: : It's a long road between now and November 7th, Election Day. If Ralph Nader can manage to get on enough state ballots, and if he can manage to get into the national debates, I might vote for him yet.
: : P.S. A couple of you have taken to referring to me as "comrade." That's much appreciated, but I prefer "Fearless Leader." As you were.
: Hey, fearless, will either Nader or Gore/ Bradley be able to raise women's wages to the level enjoyed by men? Seeing how women have had the vote for over 80 years now, how much more reform do you think it will take? Seriously, I want to know why any woman should have faith in market democracy.
: And then there's blacks, they make one-third less than whites job for job...
Staying within the context of the capitalist democracy we inhabit now, there are two avenues to the change you seek, comrade:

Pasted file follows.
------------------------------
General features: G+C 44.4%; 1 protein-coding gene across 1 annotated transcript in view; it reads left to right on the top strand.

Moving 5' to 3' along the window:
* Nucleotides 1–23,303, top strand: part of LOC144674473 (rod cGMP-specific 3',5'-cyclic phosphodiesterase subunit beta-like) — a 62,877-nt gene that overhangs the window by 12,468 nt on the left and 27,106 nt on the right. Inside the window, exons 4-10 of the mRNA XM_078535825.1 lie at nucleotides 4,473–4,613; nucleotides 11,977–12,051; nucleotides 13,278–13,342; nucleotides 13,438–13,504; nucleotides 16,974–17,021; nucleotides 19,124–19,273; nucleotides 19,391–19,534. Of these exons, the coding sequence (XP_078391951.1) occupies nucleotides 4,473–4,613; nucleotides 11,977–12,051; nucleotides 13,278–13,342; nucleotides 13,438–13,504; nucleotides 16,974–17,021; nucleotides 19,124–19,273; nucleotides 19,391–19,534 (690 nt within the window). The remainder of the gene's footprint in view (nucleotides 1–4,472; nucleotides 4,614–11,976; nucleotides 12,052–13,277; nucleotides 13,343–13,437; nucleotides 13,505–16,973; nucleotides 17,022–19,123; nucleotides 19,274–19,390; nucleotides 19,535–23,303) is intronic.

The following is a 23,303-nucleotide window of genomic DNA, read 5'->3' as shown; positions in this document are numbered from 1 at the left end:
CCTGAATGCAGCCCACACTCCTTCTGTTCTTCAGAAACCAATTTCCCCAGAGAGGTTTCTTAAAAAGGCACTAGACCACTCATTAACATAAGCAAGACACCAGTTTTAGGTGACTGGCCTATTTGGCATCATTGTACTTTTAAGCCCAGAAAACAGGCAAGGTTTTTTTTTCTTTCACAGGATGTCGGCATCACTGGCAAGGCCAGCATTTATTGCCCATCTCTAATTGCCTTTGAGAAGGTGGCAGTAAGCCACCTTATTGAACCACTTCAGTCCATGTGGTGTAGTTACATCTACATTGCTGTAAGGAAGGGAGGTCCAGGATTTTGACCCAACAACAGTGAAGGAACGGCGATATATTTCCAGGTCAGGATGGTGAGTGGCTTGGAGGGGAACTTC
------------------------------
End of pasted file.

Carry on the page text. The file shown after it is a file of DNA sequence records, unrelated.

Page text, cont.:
1) Pass legislation mandating equal pay regardless of gender or color or [fill in the blank]; and
2) Eliminate sexism and racism in the hearts and minds of our fellow man.
With regard to the first, I think that Nader, and even the Dems, would be more willing to champion such legislation than the Republicans. With the latter, that will be a significant challenge no matter what system you live under.
I'd also add that though women have had the vote for 80 years, the notion of a modern working woman has only been fought for the last 30 years, which is a pittance given the millenia in which male chauvinists taught that a woman's place was in the home. Also, there are many men and women who grew up long before "Sisterhood is Powerful" was published, and they have both entrenched views and entrenched power; perhaps what's needed is for the generation which grew up with the notion of the housewife to go extinct.
If we have the revolution you advocate, then obviously the above remedies become moot. But in the meantime...